Released in 1980, Fire was one of the earliest Game %26amp; Watch titles and it solidified gameplay that would be replicated in many G%26amp;Ws that followed. With a setting that demanded constant attention (a burning building) that challenges players to quickly switch between one of three positions, the fast and simple approach was perfect for on-the-go gaming.
Bouncing the non-descript humanoids from place to place seems straightforward, but rapidly the task of keeping as many as five different victims in the air, hurtling toward the ambulance becomes an intense experience. Compared to other early G%26amp;W releases like Judge, Ball, Vermin, or Lion, Fire is a much deeper affair that showed off the possibilities that the format would later embrace.
Mario%26rsquo;s Cement Factory
One of the earliest games to have Mario%26rsquo;s name in the title, Mario%26rsquo;s Cement Factory added even more depth to the G%26amp;W series. Still taking place on a single screen, you shifted a barely recognizable Mario all over the place in an industrial setting, hastily moving cement mixtures from funnels on down to the awaiting trucks, taking special care not to overload them and bury your fellow worker in building material. It really played to Mario%26rsquo;s working class roots.
Above: You can alsodownload Cement Factory for DSiWare
Compared to even the best games from the first couple years, 1983%26rsquo;s Cement Factory has much more going on, with players having to time going up and down as well as left and right, thought the elevators removed the player%26rsquo;s need for vertical controls. And instead of worrying about just three of something, you had to keep track four containers that could hold three doses of cement. With all that to pay attention to, it pushed the boundaries of what a single screen Game %26amp; Watch titles could do, making it one of the best examples of the series.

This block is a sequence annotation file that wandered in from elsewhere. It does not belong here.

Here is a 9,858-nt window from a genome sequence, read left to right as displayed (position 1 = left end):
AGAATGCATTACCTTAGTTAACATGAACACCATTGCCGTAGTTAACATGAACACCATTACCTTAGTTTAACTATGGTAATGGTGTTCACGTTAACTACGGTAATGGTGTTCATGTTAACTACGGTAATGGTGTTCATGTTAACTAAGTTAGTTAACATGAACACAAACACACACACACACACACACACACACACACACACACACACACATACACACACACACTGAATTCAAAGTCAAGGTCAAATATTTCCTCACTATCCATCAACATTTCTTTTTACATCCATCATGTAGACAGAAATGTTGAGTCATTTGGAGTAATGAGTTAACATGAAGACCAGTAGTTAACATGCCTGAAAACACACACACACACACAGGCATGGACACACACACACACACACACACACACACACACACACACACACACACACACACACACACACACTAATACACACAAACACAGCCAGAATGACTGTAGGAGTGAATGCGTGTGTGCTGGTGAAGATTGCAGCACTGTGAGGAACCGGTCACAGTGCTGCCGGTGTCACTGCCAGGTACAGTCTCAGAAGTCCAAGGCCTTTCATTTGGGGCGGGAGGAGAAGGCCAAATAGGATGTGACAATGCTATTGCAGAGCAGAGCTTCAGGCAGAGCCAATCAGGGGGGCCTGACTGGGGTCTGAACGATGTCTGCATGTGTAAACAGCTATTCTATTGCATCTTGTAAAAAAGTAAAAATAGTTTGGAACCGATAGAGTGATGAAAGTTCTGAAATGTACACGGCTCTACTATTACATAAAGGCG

Another working class nightmare turned into a classic title, 1982%26rsquo;s Turtle Bridge may be the most intense Game Watch ever made. Taking on the role of a hapless delivery man, players have to get from one ledge to the other by hopping across turtles. You need to constantly be on the move and rarely is there a safe place to stand, as once you%26rsquo;ve made the delivery you must scuttle back to get the next package. Adding to the stress is the fact that the turtles randomly disappear to eat fish, and the person isn%26rsquo;t always there on the right side to accept the package. Like the only best G%26amp;W games can, it keeps the player enthralled using very few parts.
Turtle Bridge is also one of the better remembered G%26amp;W games by the people who made them. In that same enlightening Iwata Asks Interview, G%26amp;W developer Masao Yamamoto takes pride in the fact that Turtle Bridge, unlike most Game %26amp; Watch titles, was wholly his concept instead of having heavy influence from Gunpei Yokoi. One wonders if the intensity of the games and difficult, repetitive working scenarios in most G%26amp;W titles weren%26rsquo;t at least partly influenced by the demanding work the of the devs at the time.